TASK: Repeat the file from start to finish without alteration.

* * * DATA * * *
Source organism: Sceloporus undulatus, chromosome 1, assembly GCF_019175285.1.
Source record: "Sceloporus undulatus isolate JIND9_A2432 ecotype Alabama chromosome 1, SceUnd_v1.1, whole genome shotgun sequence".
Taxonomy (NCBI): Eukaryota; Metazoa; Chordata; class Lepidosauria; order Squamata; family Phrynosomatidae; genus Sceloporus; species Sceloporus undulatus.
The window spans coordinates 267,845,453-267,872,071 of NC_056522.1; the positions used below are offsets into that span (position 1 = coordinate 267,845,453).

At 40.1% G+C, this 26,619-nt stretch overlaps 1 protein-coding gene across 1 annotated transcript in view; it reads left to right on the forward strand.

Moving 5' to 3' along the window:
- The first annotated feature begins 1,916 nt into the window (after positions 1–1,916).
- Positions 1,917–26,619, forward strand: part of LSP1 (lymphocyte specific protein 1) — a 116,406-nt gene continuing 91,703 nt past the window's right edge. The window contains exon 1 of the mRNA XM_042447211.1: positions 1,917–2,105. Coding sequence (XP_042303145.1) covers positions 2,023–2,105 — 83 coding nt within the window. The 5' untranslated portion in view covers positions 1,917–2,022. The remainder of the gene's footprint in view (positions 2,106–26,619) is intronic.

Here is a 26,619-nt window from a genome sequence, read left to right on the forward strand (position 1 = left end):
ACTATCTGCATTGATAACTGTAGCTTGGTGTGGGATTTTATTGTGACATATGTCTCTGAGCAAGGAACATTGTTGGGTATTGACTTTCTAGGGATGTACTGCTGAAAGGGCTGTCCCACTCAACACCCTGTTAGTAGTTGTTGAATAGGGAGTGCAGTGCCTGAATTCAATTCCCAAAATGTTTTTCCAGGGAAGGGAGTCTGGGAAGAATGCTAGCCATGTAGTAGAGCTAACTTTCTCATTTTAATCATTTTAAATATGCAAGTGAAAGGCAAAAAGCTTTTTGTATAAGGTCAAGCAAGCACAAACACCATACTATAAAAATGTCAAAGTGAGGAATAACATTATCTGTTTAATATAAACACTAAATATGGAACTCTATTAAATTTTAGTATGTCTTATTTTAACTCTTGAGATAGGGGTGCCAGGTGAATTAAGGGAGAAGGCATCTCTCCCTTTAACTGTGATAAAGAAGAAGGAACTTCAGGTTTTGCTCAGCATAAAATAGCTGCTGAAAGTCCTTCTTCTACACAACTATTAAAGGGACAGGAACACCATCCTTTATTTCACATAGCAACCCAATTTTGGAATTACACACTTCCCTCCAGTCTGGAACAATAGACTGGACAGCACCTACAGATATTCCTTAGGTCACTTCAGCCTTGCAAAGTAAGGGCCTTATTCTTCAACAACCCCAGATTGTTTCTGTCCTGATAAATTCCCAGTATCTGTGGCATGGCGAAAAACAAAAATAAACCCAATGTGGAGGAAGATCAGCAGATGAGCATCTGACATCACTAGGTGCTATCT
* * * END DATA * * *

Source organism: Sceloporus undulatus, chromosome 1, assembly GCF_019175285.1.
Source record: "Sceloporus undulatus isolate JIND9_A2432 ecotype Alabama chromosome 1, SceUnd_v1.1, whole genome shotgun sequence".
Taxonomy (NCBI): Eukaryota; Metazoa; Chordata; class Lepidosauria; order Squamata; family Phrynosomatidae; genus Sceloporus; species Sceloporus undulatus.
The window spans coordinates 267,845,453-267,872,071 of NC_056522.1; the positions used below are offsets into that span (position 1 = coordinate 267,845,453).

At 40.1% G+C, this 26,619-nt stretch overlaps 1 protein-coding gene across 1 annotated transcript in view; it reads left to right on the forward strand.

Moving 5' to 3' along the window:
- The first annotated feature begins 1,916 nt into the window (after positions 1–1,916).
- Positions 1,917–26,619, forward strand: part of LSP1 (lymphocyte specific protein 1) — a 116,406-nt gene continuing 91,703 nt past the window's right edge. The window contains exon 1 of the mRNA XM_042447211.1: positions 1,917–2,105. Coding sequence (XP_042303145.1) covers positions 2,023–2,105 — 83 coding nt within the window. The 5' untranslated portion in view covers positions 1,917–2,022. The remainder of the gene's footprint in view (positions 2,106–26,619) is intronic.

Here is a 26,619-nt window from a genome sequence, read left to right on the forward strand (position 1 = left end):
ACTATCTGCATTGATAACTGTAGCTTGGTGTGGGATTTTATTGTGACATATGTCTCTGAGCAAGGAACATTGTTGGGTATTGACTTTCTAGGGATGTACTGCTGAAAGGGCTGTCCCACTCAACACCCTGTTAGTAGTTGTTGAATAGGGAGTGCAGTGCCTGAATTCAATTCCCAAAATGTTTTTCCAGGGAAGGGAGTCTGGGAAGAATGCTAGCCATGTAGTAGAGCTAACTTTCTCATTTTAATCATTTTAAATATGCAAGTGAAAGGCAAAAAGCTTTTTGTATAAGGTCAAGCAAGCACAAACACCATACTATAAAAATGTCAAAGTGAGGAATAACATTATCTGTTTAATATAAACACTAAATATGGAACTCTATTAAATTTTAGTATGTCTTATTTTAACTCTTGAGATAGGGGTGCCAGGTGAATTAAGGGAGAAGGCATCTCTCCCTTTAACTGTGATAAAGAAGAAGGAACTTCAGGTTTTGCTCAGCATAAAATAGCTGCTGAAAGTCCTTCTTCTACACAACTATTAAAGGGACAGGAACACCATCCTTTATTTCACATAGCAACCCAATTTTGGAATTACACACTTCCCTCCAGTCTGGAACAATAGACTGGACAGCACCTACAGATATTCCTTAGGTCACTTCAGCCTTGCAAAGTAAGGGCCTTATTCTTCAACAACCCCAGATTGTTTCTGTCCTGATAAATTCCCAGTATCTGTGGCATGGCGAAAAACAAAAATAAACCCAATGTGGAGGAAGATCAGCAGATGAGCATCTGACATCACTAGGTGCTATCT